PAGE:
Free ‘Glorious Sounding Reverb’ Effect For iOS

AudioKit has released AudioKit Reverb, a free and open source reverb effect for iOS.

AudioKit Reverb is an AUv3 plugin, for use in an iOS Host or DAW.

AudioKit describes the plugin as a ‘Glorious sounding reverb”. It’s based on an algorithm by Sean Costello, who created the highly-respected Valhalla DSP line of reverb plugins.

See the video above for a quick demo on how to use an AUv3 effect in Cubasis, GarageBand, and AUM.

Pricing and Availability

AudioKit Reverb is available now as a free download. It’s open source, so you can also get the source code and incorporate the reverb into other projects.

10 thoughts on “Free ‘Glorious Sounding Reverb’ Effect For iOS

  1. I’m sure…backtrack, I *KNOW*..these are all super-talented programmers and sound designers. But honestly, folks, have we not yet reached the limit of interest in new reverbs, be they plugins, pedals, modules, etc. etc.? I do NOT want to say that everything “reverb-y” worth doing has been done, because then someone will come out with a game changer, but…but…unless you are delivering a game changer, is there any point in another reverb release at this point?

    I feel really bad about this because I know how bitchy it sounds, and the last thing that I, a software developer, want to do is to stifle software developers. This is all apples and oranges (and I applaud Sean Costello and the folks at AudioKit for the production of a splendid-sounding reverb), but how many versions of “Tetris” does one need, in the end?

    Please don’t kick me…even though I feel so very kick-worthy!

    1. I agree. At least it’s free. My expectations were properly calibrated because of the soft quotes on “glorious”.

      Having a selection of reverbs-you-won’t-use is harmless, — a waste of time, perhaps– but harmless.

      For people willing to spend maybe $10, there are actual glorious reverbs to be had. It would be interesting to shoot out the reverb in GB vs that plugin.

      Still, if people are having fun making stuff and giving it away, well, that’s nice. And those AudioKit kids are awfully nice, as well.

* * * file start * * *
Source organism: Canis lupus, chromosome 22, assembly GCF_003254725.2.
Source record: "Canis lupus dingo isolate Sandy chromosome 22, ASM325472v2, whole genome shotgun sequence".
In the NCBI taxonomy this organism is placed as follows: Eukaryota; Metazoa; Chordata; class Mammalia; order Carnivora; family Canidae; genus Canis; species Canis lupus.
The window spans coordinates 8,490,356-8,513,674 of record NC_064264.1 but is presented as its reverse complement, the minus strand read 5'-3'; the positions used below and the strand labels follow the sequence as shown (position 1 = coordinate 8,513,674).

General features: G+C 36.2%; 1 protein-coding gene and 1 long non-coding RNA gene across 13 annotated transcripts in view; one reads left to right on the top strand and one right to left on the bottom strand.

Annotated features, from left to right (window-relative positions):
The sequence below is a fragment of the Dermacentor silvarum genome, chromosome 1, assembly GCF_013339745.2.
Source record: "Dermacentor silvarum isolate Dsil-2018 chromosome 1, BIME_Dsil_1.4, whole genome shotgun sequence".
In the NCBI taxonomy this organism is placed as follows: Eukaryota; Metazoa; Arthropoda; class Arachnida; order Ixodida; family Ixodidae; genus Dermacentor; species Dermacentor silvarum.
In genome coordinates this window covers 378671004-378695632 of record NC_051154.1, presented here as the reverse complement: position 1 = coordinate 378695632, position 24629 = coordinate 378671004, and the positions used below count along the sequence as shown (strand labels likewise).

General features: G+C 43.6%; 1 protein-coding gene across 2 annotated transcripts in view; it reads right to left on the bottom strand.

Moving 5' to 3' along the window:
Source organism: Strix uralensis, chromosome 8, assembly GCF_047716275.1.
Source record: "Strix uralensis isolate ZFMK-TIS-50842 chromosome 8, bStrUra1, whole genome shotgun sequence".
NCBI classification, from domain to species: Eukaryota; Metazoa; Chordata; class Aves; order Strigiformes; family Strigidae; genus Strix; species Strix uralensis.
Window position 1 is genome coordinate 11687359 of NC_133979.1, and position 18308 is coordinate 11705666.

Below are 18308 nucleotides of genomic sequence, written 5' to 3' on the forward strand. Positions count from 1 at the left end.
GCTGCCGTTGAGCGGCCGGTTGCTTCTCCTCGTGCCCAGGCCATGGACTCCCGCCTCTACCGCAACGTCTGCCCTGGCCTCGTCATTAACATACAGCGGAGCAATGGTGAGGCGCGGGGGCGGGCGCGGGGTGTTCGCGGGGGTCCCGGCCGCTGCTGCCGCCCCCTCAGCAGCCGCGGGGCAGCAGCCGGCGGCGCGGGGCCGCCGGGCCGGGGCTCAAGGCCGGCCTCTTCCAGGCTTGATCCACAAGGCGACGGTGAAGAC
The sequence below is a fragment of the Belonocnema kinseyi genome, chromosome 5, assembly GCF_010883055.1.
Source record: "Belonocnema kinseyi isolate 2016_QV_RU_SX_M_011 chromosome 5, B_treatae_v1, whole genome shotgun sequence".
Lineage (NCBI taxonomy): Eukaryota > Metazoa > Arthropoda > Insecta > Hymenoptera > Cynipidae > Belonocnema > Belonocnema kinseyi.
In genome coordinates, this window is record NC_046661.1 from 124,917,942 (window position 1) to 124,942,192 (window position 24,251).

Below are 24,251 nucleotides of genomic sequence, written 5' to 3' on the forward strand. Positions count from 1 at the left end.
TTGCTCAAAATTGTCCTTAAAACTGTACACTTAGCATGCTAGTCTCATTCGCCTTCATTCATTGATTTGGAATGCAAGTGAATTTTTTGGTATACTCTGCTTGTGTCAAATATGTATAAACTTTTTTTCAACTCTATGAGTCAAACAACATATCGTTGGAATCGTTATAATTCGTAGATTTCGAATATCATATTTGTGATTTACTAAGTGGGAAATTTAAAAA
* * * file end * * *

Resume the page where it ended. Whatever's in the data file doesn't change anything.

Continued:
1. Agreed. Amazing things have some out on iPad; Synclavier Go! Being my all time favorite. But I don’t like to use computers for music. Too much ‘working on a computer’ for me. I left that behind when I retired. Give me hardware and a 5+ octave keyboard! :0)

        Still, nice work folks!

  2. I kind of get your point of “not yet another reverb”, but I see it from a different point of view:
    I think it’s great when small (new) software developers of audio plugins release their stuff to get feedback. I think it’s quite helpful to get your code to be tested by actual musicians or creative minds. Don’t get me wrong, I hate it when paying customers are used as actual beta testers, but why not let some developer release their stuff for free and improve on the given feedback?
    Furthermore I think the open source aspect is another reason why audio plugin developers should be encouraged to release their stuff. Use previous work, give it your personal touch or improve it, and share it with other developers under an open source license. Maybe the codebase of this very release will trigger some talented person to invent the next “game changing reverb”, who knows?
    So in my opinion we need so much more versions of Tetris 😉

  3. I think you all are off-track here. It’s not that there’s “too many reverbs.” Most of you forget that a plugin is the result of some efforts of many different people on teams who are developing their skills and fine-tuning their senses as they go. They work toward something that has an established set of standards to compare their work to, so they can eventually create something truly unique. You can’t just skip to the “amazing, industry-shaking thing” without working on other things that will speak to it later. The “another reverb” thing is released to the public as a way to figure out if that set of skills building to that set of standards is viable. It’s just a step toward a more unique product.

    I say this as a former guitar/bass player, where in that gear realm, there are probably 400 three or four knob fuzz pedals on the market, a hundred workshop/brands who all make their version of the Tube Screamer overdrive, their version of the Roland Chorus effect, and on and on. The workshops use those hardware pedals to further develop ideas about what works, and develop engineering skills, then begin adding them together in combinations of ideas to get to something truly unique.

    Those hardware pedals and these types of software plugins take lots of time to develop correctly and lots of skill that you can’t simply learn from programming books, or even from open source whitepapers. You need a final product and you need user feedback based on conditions you can’t create in a sound lab.

  4. Are you guys serious??? It’s open source, free to download, free to use. This isn’t “another reverb” as much as it is a great resource for people interested in iOS audio coding. This is nothing but incredible generosity, something the AudioKit team has a habit of doing.

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